Broadcaster Magazine

Hot Docs Announce Winners of Awards Presentation

Hot Docs is pleased to announce this year’s award-winning Festival films and filmmakers. The Hot Docs Awards Presentation, hosted by Garvia Bailey, host of Good Morning Toronto! on Jazz.FM91, took place on Friday, May 6, at the Isabel Bader Theatre, Toronto. Twelve awards and $67,000 in cash and prizes were presented to Canadian and international filmmakers, including awards for Festival films in competition and those recognizing emerging and established filmmakers.

The Best Canadian Feature Documentary Award was presented to KONELĪNE: our land beautiful (D: Nettie Wild; P: Betsy Carson; Canada), a breathtaking look at the Tahltan First Nation who’ve inhabited remote northwestern British Columbia for thousands of years, and whose land attracts mining and hunting interests. Sponsored by the Documentary Organization of Canada, the award includes a $10,000 cash prize courtesy of Hot Docs. Jury statement: “KONELĪNE: our land beautiful is a visually arresting tone poem of a film. The jury was impressed with the way it balanced political fair mindedness with a clear sense of the importance of the social issue at stake. Every member of the jury noted technical mastery in elements such as sound design, cinematography and editing. KONELĪNE was paced with maturity and sophistication and demonstrated substantial faith in and respect for its audience.” KONELĪNE: our land beautiful screens again on Saturday, May 7, at Hart House Theatre.

The Special Jury Prize – Canadian Feature Documentary was presented to The Prison in Twelve Landscapes (D&P: Brett Story; Canada, USA), a look at the communities and industries that have grown alongside the American prison complex. Sponsored by the Directors Guild of Canada and DGC Ontario, the award includes a $5,000 cash prize courtesy of Hot Docs. Jury statement: “Elegant, haunting and vividly affecting, The Prison in Twelve Landscapes travels some familiar ground but with fresh eyes, nuance and a love for its subjects that was compelling and impossible to resist. It is beautifully executed and demonstrates a high level of craft. We await with great anticipation this filmmaker’s future work.” The Prison in Twelve Landscapes screens again on Saturday, May 7, at the Scotiabank Theatre Toronto.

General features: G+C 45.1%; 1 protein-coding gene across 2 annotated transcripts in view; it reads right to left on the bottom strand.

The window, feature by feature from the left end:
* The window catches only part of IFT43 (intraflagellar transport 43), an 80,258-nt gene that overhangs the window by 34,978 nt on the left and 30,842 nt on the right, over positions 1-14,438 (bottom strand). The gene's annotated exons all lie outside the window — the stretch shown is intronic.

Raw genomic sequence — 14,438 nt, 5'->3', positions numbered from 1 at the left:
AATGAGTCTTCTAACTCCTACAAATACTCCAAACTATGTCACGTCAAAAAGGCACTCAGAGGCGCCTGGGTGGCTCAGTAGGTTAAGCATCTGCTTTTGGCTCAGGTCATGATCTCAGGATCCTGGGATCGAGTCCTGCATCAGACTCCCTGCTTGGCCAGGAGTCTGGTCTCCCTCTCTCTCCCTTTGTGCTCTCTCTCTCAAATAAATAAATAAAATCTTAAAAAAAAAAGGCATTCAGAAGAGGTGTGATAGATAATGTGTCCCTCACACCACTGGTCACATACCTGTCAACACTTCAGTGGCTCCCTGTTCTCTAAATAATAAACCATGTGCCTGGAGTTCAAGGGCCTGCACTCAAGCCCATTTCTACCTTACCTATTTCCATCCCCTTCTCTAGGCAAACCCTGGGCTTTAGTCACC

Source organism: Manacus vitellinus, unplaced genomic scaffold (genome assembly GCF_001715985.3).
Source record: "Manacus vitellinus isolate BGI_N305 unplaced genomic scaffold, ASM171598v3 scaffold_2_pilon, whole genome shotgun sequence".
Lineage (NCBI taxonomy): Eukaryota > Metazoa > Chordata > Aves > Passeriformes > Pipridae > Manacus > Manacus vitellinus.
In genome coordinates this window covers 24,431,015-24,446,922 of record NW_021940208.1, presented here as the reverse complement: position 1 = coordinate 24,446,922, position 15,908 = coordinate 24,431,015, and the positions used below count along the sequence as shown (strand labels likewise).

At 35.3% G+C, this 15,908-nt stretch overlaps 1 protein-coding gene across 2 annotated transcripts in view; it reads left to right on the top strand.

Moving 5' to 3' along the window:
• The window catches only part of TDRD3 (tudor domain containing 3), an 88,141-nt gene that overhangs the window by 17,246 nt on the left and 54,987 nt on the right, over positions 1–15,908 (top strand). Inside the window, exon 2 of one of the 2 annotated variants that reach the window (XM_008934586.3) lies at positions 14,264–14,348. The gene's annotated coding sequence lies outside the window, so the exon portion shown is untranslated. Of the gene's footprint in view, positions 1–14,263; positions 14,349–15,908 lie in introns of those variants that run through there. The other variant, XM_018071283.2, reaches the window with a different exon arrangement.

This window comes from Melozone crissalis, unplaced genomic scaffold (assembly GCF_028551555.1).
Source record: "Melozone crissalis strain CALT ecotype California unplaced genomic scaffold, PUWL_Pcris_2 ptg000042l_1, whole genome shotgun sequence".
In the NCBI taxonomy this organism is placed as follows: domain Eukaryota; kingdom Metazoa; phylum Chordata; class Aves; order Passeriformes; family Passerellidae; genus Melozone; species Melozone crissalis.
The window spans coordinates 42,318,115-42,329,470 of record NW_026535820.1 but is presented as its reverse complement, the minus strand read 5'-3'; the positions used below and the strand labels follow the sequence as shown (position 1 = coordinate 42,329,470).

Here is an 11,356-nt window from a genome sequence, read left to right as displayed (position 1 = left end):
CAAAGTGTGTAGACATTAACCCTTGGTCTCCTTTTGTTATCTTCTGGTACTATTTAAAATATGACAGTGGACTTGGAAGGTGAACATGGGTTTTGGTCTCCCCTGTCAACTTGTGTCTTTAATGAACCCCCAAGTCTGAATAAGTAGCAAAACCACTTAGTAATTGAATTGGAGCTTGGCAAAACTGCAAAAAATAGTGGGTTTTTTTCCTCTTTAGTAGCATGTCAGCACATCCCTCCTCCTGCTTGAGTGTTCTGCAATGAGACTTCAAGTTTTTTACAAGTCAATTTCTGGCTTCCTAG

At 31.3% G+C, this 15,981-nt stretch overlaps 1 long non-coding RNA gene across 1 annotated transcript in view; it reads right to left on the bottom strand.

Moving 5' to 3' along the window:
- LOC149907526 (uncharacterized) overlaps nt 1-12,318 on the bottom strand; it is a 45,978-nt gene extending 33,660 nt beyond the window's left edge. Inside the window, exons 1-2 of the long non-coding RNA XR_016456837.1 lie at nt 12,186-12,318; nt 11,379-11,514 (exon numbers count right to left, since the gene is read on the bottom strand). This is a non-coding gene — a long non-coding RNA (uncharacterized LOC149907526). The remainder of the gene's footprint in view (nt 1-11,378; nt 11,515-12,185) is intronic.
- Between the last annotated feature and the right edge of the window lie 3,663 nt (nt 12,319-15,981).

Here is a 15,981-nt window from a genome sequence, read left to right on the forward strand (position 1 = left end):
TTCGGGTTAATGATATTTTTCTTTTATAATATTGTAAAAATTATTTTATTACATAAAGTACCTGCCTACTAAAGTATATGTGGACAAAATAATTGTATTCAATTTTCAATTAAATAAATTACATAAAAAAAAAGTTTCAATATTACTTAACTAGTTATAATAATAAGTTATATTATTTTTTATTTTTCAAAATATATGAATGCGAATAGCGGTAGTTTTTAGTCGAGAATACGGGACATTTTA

The Emerging Canadian Filmmaker Award, sponsored by Jameson First Shot, is given to a first or second-time Canadian filmmaker with a feature film in the Canadian Spectrum program. The award includes a $3,000 cash prize courtesy of Hot Docs and was presented to directors Sébastien Rist and Aude Leroux-Lévesque for Living with Giants (Canada), which looks at the story of a young Inuk hunter in remote Inukjuak and his community that must unite to heal after a violent incident. Jury statement: “Living with Giants is a gut-wrenching and intimate portrait of a life and a community.  Gorgeously shot, it is attentive to the way the ordinary details of day-to day-life accumulate in ways both beautiful and tragic. These filmmakers have shown remarkable skill and patience with the material. We look forward to seeing what comes next for this remarkable team.” Living with Giants screens again on Saturday, May 7,  at the TIFF Bell Lightbox.